When we started breeding and raising pigs in a backyard setting, we decided to keep everything small-scale and as close to nature as our resources could allow. Ideally, this means pasture-raised pigs. However, we don’t have the luxury of the space. So we kept only a few pigs and provided spacious accommodation for them, roughly about 20-25sqm for 1 boar or 1 sow or 5 growers.
We built pens for our pigs that are large, well ventilated and get plenty of sunshine. The pens have grass, bushes and soil flooring, not concrete. Apparently, pigs love rooting and digging the soil, thus, the conventional pigpen designs with concrete flooring would be against our principles.
The natural principle also means giving pigs plenty of green forage, fruits, roughage and other organic materials to eat. Again, our limited resources make it impossible to give even a few pigs 100% natural diet. So we supplement with commercially-produced pig feeds in pelleted form.
To imitate the pig’s preferred natural habitat of the forest, we introduced plenty of organic material (mostly dry coconut leaves) which absorbs moisture and urine and at the same time provides soft bedding for the pigs. When a pig gives birth (or farrows), we provide plenty of dry banana leaves for nesting. Every now and then, we put wood shavings and rice hull into the pens to keep the flooring dry and provide entertainment for the pigs. Ashes and burnt pieces of wood from cooking are also collected and placed into the pens after we learned that ashes were good for piglets.
Perhaps due to the “lucky” combination of these conditions, our pigpens did not emit irritating odors. The only time we had an odor problem was when the roof of the pen started rotting and rain flooded the area. It seems that a large majority of irritating odor problems associated with pigs take place when the water content of beddings are over 30% and in the case of concreted floorings, when water, urine and manure are mixed, no matter the amount or proportion. This is why concreted floor pens need to be cleaned and washed with large amounts of water several times a day. Our pigpens never need cleaning.
We have had 4 farrows with no incidence of disease amongst the piglets. This is surprising for many who see the piglets amidst soil, rotting vegetation, manure, urine and mud, all widely perceived as unhygienic conditions. While we have had no problems after 2 years, we do think about the possibility of build-up of pathogenic bacteria in the pigpens after a longer period of time. This is why we are currently taking measures to rotate the pigs in different pens so as to enable the vacated pens to fallow and completely turn into compost before seeds of cover crops are sown over the area.
After 2 years, we seem to have established a system of pig-keeping based on farming philosophies more widely known as Natural Farming (pioneered by the Japanese Fukuoka Masanobu) and Korean Natural Farming (KNF, promoted by the Korean Han Kyu Cho). These are broad farming philosophies and principles that have numerous applications.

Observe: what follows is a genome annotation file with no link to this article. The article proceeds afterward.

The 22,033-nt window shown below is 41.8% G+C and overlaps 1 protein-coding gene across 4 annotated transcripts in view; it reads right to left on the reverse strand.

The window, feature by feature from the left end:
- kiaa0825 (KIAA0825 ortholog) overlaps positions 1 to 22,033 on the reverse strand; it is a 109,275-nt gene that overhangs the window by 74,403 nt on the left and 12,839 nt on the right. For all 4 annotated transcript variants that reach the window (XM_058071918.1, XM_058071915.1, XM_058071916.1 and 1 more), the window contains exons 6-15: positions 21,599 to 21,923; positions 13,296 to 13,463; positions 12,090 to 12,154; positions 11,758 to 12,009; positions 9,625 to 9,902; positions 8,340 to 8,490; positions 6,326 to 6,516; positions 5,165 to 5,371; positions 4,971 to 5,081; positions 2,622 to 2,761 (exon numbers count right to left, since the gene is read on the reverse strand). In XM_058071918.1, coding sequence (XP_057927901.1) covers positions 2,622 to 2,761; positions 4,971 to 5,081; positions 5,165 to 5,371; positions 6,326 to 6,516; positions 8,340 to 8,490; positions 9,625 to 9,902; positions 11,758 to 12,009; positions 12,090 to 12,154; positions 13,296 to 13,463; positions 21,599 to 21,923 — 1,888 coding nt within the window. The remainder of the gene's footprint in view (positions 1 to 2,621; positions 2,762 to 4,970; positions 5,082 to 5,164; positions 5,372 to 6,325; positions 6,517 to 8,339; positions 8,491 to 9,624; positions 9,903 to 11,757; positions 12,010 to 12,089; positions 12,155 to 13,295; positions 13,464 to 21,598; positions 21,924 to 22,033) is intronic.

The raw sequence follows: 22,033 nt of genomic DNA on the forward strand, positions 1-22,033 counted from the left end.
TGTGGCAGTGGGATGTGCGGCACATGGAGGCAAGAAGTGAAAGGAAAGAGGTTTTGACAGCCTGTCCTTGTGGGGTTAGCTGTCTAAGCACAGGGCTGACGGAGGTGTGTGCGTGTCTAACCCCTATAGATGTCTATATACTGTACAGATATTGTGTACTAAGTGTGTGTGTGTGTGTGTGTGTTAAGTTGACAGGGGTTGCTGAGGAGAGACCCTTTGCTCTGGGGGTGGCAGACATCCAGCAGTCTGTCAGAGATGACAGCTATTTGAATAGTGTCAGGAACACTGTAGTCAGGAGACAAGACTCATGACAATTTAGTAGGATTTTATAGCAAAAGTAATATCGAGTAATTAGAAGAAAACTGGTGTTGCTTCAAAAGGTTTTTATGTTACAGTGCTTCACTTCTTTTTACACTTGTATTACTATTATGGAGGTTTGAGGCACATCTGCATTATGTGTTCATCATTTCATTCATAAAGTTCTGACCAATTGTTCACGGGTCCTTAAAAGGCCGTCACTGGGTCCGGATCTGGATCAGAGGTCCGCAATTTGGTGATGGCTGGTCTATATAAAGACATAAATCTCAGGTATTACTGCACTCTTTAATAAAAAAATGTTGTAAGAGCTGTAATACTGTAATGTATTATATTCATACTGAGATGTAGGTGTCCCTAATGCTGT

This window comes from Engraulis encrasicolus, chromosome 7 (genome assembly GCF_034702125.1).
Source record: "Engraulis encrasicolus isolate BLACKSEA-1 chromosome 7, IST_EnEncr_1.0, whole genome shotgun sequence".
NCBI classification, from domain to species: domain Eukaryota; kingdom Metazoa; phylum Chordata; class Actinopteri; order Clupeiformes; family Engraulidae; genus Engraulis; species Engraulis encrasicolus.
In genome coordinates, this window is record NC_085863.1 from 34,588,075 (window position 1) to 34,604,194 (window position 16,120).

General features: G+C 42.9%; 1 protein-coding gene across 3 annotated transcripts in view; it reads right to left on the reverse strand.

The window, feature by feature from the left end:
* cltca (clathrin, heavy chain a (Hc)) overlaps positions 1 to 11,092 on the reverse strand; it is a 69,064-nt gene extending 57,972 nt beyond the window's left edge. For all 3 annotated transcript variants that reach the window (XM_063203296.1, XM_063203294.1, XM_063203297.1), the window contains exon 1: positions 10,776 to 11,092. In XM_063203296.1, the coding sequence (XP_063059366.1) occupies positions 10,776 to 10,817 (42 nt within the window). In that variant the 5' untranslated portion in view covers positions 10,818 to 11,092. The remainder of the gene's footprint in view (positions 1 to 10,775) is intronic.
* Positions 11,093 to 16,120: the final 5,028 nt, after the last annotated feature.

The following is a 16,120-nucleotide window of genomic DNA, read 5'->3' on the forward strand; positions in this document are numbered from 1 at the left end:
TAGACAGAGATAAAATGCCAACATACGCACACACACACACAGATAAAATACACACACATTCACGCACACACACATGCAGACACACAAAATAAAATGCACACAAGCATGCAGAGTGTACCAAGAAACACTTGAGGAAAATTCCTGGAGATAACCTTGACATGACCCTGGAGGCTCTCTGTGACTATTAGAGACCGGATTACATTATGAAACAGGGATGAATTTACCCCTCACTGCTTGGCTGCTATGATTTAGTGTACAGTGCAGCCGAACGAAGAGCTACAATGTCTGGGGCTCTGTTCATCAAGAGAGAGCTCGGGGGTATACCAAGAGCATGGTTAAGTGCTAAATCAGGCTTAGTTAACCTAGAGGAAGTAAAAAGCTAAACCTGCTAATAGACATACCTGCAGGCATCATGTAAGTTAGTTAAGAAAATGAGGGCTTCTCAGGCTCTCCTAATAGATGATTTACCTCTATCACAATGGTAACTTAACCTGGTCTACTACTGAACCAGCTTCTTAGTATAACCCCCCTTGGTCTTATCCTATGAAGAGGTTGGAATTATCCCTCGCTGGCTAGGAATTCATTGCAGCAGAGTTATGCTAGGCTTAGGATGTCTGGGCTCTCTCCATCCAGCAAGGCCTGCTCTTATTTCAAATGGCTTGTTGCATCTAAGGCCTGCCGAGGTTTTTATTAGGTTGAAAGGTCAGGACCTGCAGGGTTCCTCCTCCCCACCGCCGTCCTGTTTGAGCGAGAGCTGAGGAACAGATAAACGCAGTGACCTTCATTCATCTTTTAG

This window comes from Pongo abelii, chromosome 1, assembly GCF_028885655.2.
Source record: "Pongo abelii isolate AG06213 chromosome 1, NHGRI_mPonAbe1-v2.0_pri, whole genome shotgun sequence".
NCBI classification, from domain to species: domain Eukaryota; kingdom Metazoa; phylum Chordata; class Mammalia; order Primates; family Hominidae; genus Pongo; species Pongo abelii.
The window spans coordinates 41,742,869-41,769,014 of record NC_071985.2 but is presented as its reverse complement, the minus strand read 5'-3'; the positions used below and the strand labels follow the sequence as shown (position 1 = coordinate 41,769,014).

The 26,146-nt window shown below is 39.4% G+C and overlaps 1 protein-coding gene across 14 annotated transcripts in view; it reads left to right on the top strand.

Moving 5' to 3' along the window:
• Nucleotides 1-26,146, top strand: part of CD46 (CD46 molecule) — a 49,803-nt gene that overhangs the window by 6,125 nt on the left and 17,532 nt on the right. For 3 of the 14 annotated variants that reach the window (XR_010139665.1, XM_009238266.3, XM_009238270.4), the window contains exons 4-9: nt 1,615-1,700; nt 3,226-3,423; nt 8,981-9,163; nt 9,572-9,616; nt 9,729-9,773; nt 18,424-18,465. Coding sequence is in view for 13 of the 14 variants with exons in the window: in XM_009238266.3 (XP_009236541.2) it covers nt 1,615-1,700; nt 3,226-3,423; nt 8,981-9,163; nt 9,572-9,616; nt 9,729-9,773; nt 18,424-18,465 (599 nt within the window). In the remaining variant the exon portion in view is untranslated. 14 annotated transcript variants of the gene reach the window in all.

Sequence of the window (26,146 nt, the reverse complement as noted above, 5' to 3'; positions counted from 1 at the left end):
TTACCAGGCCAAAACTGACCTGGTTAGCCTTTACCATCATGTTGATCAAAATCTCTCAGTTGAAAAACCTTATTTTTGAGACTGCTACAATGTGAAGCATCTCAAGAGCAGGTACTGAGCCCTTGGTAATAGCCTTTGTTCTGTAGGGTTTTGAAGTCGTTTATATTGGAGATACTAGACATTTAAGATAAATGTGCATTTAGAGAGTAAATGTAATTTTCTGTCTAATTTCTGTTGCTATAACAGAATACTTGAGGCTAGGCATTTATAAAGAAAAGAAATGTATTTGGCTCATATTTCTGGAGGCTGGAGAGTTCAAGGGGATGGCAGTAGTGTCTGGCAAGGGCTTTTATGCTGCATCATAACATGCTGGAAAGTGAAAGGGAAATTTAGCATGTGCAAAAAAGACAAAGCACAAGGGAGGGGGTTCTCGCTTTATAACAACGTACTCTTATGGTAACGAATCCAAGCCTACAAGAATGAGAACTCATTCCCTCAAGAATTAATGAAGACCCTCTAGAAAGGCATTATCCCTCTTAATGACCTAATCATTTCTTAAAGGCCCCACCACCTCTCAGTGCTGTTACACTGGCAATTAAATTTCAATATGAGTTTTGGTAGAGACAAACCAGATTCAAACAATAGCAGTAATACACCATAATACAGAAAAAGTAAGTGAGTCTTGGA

Although our own principles and practices are fairly successful so far, we are now experimenting with KNF, particularly, the role of the diversity of indigenous microorganisms and beneficial microorganisms in keeping healthy pigs in a healthy natural environment. We are particularly curious how the more focused and directed approach of microorganism production and harvesting would be most useful.
As part of our experiments, we have a smaller pen, about 2sqm under the house, where a 10-week old piglet is kept. The piglet is fed a high-density diet (crude protein of about 16%) and a small amount of fruits and forage materials such as trichanthera (madre de agua), banana leaves, ipil-ipil, papaya, etc. Odor events in this pigpen are more frequent and were greatly minimized by spraying the area with lactic acid bacteria solution (known in KNF as LABS, made by fermenting rice washing with milk) and fermented plant juice solution (known in KNF as FPJ, made by fermenting shoots and leaves of vigorously growing leafy vegetables and brown sugar). These are also added to the piglet’s drinking water. Occasionally, wood shavings are thrown over the manure then sprayed with the solutions mentioned above. Given the small space for this piglet, the results of using fermented solutions have been impressive. We are yet to successfully produce indigenous microorganisms (known in KNF as IMO) and introduce that to our pigpens and surrounding gardens together with FPJ and LABS.
While NF and KNF systems seem to work quite well for us, we will be regularly sharing results of our experiments in the near future. We do have a number of failures which we will share here as well. In the meantime, here is an article explaining some of the principles and methods of KNF for those who are interested. Good luck!